There is no blame to throw around. The truth is, in a rural area like this, it is hard to make a go of it. Jobs aren’t that plentiful, they aren’t very remunerative, and they aren’t particularly secure. Some towns are able to support a bit of tourism, some have small colleges, some have hospitals, and there are a few occasional strip developments littered with big-box chain stores. But the fabric of the local economy is woven by family farmers, family businesses, and scrappy rural characters who figure out how to hold their lives together with baling twine and blue tarps. Lots of people fall in love with the landscape, with the slower pace of life, with the bounty of local, fresh food. But more often than not, those things aren’t enough to hold them here.
It hurts to know your community can’t meet someone’s needs.
In this neck of the woods, to earn the distinction of being “from here” takes a long time. It is a commitment as deep as a marriage: to love, honor, and obey this place, until death do you part. For some of us, there was never a choice. It is a matrimony in bondage and misery. For others, it is a marriage based on love and deep commitment. Lots of people move through. They think they are in love; they begin the courtship. But they don’t stay. They would never be able to make a marriage work over the long haul.
And for us who are “from here,” that can hurt. It hurts to know your community can’t meet someone’s needs. It hurts to fall in love with people who will only move away. It hurts to start to depend on a neighbor who suddenly doesn’t exist.
Certainly, it is wonderful to make new friends, to have them touch our lives as they move through. But a “from here” is a different relationship. You can call a friend who is far away to talk about your troubles, but the “from here” is the one who will watch your kids while you take a family member to the emergency room. The “from here” plows you out when the snow is too deep to shovel. The “from here” shows up to help put your life together after flood waters have ruined your home. The “from here” feeds your cat when you go on vacation. The “from here” cooks your meals when your family is coping with tragedy and chaos.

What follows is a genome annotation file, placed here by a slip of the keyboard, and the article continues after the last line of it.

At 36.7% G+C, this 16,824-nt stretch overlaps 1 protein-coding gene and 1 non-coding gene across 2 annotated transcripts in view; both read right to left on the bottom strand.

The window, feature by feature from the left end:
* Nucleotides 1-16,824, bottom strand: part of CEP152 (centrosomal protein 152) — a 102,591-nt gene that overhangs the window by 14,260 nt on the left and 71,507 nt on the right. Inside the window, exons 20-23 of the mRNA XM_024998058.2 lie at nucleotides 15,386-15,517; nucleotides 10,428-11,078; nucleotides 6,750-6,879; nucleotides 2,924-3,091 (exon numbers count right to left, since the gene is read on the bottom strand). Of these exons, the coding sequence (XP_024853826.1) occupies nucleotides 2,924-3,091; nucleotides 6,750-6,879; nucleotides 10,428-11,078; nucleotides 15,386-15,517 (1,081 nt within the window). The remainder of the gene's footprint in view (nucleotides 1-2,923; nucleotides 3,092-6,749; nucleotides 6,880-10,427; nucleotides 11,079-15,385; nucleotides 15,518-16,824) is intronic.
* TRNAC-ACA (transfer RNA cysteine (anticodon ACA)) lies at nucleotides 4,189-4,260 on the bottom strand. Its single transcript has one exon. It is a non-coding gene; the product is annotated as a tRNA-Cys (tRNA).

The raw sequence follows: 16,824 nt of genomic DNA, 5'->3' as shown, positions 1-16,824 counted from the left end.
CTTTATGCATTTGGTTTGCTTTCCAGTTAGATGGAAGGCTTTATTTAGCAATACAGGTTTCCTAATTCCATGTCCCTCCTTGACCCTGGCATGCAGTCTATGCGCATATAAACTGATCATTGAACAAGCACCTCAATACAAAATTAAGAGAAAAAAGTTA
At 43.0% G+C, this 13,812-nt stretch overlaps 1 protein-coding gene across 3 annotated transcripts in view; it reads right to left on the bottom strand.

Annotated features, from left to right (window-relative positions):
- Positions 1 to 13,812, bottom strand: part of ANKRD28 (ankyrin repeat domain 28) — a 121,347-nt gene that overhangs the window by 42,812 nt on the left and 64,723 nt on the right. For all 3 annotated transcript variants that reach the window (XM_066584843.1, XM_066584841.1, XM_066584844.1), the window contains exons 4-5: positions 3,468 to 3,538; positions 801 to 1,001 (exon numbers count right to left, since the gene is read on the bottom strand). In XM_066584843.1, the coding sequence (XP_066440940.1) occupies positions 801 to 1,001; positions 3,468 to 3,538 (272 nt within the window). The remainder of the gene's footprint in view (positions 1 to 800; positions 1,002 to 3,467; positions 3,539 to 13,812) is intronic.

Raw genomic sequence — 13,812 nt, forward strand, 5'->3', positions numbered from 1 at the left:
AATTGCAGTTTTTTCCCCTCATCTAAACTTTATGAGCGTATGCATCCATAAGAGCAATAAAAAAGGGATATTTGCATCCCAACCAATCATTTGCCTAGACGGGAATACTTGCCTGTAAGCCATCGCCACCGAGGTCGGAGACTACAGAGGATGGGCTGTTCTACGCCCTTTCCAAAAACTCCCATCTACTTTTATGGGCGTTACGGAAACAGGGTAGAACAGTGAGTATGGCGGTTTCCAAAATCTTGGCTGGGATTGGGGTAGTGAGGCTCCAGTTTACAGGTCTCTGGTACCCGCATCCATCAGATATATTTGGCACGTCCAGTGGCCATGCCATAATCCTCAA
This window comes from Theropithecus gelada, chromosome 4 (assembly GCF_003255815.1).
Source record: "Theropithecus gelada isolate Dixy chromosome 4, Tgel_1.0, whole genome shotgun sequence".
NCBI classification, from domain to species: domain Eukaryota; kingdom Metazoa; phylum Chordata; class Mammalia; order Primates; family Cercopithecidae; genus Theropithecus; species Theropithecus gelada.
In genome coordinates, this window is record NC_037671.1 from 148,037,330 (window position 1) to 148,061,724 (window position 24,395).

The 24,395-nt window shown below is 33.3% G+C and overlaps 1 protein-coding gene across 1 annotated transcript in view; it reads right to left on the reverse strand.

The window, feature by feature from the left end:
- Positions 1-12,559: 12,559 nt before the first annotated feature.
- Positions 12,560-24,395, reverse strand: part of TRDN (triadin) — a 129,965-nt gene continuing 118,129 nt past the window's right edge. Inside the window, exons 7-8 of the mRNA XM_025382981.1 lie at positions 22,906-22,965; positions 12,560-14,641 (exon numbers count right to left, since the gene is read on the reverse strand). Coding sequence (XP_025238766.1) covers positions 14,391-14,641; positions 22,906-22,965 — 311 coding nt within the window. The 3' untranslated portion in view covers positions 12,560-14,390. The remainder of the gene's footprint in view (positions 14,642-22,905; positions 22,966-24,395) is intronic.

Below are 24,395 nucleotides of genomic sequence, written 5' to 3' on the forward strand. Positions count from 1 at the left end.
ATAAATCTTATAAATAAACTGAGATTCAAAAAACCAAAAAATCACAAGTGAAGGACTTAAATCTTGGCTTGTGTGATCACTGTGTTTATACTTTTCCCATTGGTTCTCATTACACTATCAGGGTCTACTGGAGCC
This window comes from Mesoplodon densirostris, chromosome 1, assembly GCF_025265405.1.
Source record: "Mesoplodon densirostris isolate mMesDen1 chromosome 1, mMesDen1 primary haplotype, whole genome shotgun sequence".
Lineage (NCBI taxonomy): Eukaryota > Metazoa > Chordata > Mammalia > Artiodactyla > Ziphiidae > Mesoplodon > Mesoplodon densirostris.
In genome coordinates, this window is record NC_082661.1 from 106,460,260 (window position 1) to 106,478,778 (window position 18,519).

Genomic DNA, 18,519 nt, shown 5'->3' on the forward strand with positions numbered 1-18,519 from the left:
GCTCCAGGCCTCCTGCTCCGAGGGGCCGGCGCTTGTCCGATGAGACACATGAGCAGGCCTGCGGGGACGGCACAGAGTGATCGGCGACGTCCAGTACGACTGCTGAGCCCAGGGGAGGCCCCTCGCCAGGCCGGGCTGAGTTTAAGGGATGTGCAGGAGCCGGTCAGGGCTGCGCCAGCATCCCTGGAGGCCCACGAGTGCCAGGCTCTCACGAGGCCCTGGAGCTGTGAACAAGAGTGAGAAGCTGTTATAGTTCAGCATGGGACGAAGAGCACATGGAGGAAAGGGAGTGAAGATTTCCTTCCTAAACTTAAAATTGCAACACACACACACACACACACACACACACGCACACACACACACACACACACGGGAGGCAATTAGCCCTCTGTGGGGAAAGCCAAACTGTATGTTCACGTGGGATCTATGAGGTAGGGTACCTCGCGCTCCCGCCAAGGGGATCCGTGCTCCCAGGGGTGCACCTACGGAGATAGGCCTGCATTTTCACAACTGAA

The “from here” may rebuild muscle cars, collect old washing machines on their front lawn, be a yoga instructor, a civil rights activist, a junk food addict, a conservative old farmer, or a teacher. There is no one type. “From here” isn’t about what you do for a living or what you do for fun. “From here” isn’t just about your past. It is about your plans for the future. It is great if a person can perform the role of a “from here” for a few years before moving on someplace else. But a true one will be in the same place, playing their part to the end of their days.
“From here” is a big commitment. And all of us need to make it to some place. Understandably, some people need to cover a lot of geography before they find the place where they can truly be a “from here.“ And out here in the country, we know that more people will go away than will come to stay. So before we award anyone that badge and lay our hearts on the line, we’re going to watch for a while and see how things unfold.
I have no doubt that Joe and his family, if they truly desire a space at our farmers’ market, will be allowed to enter next year. I have no doubt about their ability to make friends quickly in this place. Heck, I already like them. But for now—and for the next few years—they will just need to accept that they are the newcomers.
Shannon Hayes writes, home-schools, and farms with her family from Sap Bush Hollow Farm in upstate New York. Her books include The Grassfed Gourment, Radical Homemakers, and Homespun Mom Comes Unraveled.